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The Production Designer’s Most Difficult Challenge on Game of Thrones’ Fifth Season Was…

For 10 days of filming during Games of Thrones’ fifth season, the producers allowed an embedded Entertainment Weekly reporter to travel with them and chronicle the extreme ambition on display while also fishing for potential plot spoilers.  In those 10 days, James Hibberd visited the three different European countries which are used to depict Westeros in the show.  First up was Croatia where they film all the King’s Landing stuff.  Next up was Spain, a new addition to the show in response to the need to incorporate Dorne-set storylines into the fifth season.  Last was Ireland, which stands in for Meereen, Castle Black and various other locations.  With such a mammoth production, it’s amazing that showrunners David Benioff and D. B. Weiss keep it all straight.  In fact, they’ve repeatedly said that critics of the show who demand longer seasons don’t understand how nearly impossible it is that they manage to produce 10 episodes every year, although anyone who’s read Hibberd’s EW cover story or seen the half-hour making of special which aired on HBO prior to the fifth season wouldn’t doubt them.

Of course, Benioff and Weiss have to delegate, delegate, delegate, and the epic fantasy series inherently demands much from the production designers who are ultimately responsible for the small army tasked with set construction and decoration.  In a recent THR story, Game of Thrones production designer Deborah Riley revealed the biggest challenge she facedon on season five.  [Spoiler Warning for anyone not caught up with the show] Was it finding the right historic Colliseum for Daenerys’ epic dragon-assisted escape from an assassination attempt?  Or getting just the right remote village for Jon Snow’s jaw-dropping stand-off with The White Walker’s in “Hardhome”? Or clearing an entire section of the Croatian town for Cersei to perform her long walk of shame in the season finale?

Nope.  According to Riley, the most difficult challenge was finding a base for Braavos, the city which we had only previously glimpsed in the fourth season but served as new home to Maisie Williams’ Arya Stark in the fifth season.

Wait, which one is Braavos again?

553468a821478db3485e2d1a_GOT_502_Cut_H_021015_VAM.090352[1]Oh, right.  The place with the badass Lord of the Rings rip-off statue standing guard.  What did it look like in the part Arya was at?

b5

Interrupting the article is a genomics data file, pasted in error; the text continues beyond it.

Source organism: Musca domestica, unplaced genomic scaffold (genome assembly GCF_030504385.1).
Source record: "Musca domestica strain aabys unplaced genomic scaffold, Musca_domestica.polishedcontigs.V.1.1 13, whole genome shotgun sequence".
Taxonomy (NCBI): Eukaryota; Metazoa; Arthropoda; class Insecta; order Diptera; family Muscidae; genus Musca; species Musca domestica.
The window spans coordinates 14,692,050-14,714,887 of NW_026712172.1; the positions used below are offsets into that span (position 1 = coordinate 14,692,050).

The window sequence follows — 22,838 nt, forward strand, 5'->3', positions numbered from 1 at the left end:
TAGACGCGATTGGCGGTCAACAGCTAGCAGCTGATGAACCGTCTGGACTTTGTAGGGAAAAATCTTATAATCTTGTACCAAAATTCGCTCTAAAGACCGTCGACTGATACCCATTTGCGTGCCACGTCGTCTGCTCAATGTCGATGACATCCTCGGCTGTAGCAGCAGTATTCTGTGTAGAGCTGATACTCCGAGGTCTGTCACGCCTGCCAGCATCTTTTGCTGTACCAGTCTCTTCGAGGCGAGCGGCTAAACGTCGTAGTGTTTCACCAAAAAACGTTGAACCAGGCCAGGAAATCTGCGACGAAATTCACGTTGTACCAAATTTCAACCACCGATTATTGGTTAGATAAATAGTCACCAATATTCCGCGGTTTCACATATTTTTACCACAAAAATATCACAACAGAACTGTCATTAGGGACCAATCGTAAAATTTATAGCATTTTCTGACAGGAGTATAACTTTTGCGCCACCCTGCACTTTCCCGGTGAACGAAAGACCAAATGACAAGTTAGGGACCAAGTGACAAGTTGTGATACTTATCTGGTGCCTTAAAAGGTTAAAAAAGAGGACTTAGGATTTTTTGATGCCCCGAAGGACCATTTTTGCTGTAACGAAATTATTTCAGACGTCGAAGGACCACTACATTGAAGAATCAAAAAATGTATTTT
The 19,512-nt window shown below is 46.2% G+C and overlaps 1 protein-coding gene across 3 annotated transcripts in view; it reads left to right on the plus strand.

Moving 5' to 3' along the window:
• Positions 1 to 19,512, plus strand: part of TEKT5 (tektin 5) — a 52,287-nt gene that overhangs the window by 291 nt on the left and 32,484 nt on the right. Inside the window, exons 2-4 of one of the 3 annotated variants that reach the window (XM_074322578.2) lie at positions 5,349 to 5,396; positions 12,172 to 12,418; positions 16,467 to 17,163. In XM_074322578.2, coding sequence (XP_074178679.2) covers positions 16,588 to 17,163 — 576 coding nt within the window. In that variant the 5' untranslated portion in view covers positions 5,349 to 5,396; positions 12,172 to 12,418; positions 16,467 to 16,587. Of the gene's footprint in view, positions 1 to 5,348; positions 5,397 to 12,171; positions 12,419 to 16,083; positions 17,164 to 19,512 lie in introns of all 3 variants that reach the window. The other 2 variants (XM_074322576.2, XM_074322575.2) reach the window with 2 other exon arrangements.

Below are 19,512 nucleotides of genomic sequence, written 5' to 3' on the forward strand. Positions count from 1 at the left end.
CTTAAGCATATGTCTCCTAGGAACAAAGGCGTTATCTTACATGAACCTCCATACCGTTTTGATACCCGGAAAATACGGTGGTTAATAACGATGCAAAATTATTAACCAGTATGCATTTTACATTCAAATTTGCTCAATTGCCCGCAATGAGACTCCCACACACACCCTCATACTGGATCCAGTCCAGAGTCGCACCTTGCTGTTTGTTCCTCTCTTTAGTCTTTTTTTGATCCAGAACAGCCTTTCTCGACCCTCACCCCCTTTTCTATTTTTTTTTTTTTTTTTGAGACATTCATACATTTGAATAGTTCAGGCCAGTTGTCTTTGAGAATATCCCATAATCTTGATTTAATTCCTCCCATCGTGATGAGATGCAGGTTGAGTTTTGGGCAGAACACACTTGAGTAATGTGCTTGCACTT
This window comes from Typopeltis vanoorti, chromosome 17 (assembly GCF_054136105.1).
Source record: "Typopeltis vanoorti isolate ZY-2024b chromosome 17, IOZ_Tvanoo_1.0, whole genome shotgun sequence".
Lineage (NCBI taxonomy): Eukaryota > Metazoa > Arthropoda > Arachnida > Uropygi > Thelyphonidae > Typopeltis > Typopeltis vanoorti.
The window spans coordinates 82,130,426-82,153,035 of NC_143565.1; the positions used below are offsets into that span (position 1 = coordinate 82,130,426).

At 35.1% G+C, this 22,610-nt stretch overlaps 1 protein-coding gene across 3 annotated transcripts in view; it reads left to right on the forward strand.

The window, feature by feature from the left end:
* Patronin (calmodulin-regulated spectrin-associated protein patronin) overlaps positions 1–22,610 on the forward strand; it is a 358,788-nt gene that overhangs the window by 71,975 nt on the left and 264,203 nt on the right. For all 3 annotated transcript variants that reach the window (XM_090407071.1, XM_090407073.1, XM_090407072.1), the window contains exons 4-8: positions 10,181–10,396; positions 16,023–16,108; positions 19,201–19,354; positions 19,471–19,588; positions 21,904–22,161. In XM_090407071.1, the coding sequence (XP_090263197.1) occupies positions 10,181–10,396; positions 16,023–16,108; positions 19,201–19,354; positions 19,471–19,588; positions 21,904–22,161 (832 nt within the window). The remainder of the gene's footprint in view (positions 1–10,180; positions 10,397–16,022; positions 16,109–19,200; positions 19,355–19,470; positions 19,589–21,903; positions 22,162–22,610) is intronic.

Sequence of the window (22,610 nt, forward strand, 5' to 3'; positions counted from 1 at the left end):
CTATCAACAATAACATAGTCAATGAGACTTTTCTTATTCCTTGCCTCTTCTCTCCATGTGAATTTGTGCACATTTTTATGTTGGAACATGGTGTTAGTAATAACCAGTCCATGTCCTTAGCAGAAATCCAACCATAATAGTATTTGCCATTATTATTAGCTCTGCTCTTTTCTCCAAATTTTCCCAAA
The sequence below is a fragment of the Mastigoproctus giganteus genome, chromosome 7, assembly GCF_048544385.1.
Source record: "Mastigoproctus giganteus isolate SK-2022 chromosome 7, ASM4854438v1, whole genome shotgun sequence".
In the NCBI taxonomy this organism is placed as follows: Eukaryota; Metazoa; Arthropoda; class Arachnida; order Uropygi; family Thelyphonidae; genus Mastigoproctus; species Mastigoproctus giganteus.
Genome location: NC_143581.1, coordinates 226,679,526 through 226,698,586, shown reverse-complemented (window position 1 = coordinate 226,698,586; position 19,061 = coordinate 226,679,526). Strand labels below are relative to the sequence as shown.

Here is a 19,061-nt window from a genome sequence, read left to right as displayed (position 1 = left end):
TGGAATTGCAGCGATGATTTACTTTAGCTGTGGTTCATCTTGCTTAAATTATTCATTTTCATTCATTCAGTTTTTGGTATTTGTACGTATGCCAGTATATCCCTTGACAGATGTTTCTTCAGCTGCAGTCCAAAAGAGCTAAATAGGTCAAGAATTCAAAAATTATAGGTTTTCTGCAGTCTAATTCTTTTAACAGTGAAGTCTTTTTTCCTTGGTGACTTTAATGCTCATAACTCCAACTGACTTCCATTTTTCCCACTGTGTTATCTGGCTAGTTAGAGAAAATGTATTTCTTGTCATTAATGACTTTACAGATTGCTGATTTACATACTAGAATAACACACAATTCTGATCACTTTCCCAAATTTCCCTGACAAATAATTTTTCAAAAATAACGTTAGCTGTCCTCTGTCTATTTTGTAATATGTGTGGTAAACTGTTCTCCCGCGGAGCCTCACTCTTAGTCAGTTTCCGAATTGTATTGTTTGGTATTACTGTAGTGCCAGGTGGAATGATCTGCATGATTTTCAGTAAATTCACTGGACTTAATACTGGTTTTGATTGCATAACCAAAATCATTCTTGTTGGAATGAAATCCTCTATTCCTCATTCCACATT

Filming on the set
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Getting the set ready

Arya-in-Braavos1468px-Arya_in_braavosextras2From THR:

“It had to feel unlike anywhere we had ever seen before and be made up of canals and islands that are connected by bridges,” says Riley. “It also had to be found right next to where we shoot our other locations. This meant that it had to be in Croatia and near Dubrovnik, where we shoot King’s Landing, or Split, where we established Meereen. It also had to not have too many modern elements as we needed to keep as many scenes as ‘in camera’ as possible, with minimum intervention from the art department.”

Riley says her team “struck gold” when they found a tiny fishing village far from the usual tourist haunts. “The scene opens in a Braavosi canal, and we were able to create a thriving village in Kastilac, just outside of Split. It was built in 1545 by Benedictine nuns and is 40 meters away from shore with a long stone bridge,” she says. “It was tiny but charming, and we shot every brick and surrounding waterway to our advantage. When Michele Clapton’s beautifully idiosyncratic costumes walked onto set, we were transported to another place.”

Source: THR

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2 comments

    1. There are some shows where I’ll watch them and occasionally ponder practical considerations, such as how hard the production team works to make sure we don’t notice how many of the Canadian sets are simply re-dressed and re-used to stand in as multiple different locations on Arrow and The Flash. With Game of Thrones, I rarely ever give into that because I’m usually so sucked into the story. So, I thought it was especially interesting to hear about the unique set of requirements the team had to satisfy in its search for Bravos locations, i.e., it not only had to look right but also had to be nearby their other Croation sets to cut down on transportation costs. And they did a great job, even though, looking back on it, the season spent way more time in that religiious temple/chamber Arya lives at now than in any Bravos exteriors.

      And, ahhh, I dunno, I kind of liked Maisie Williams’ hairstyle as the shellfish monger.

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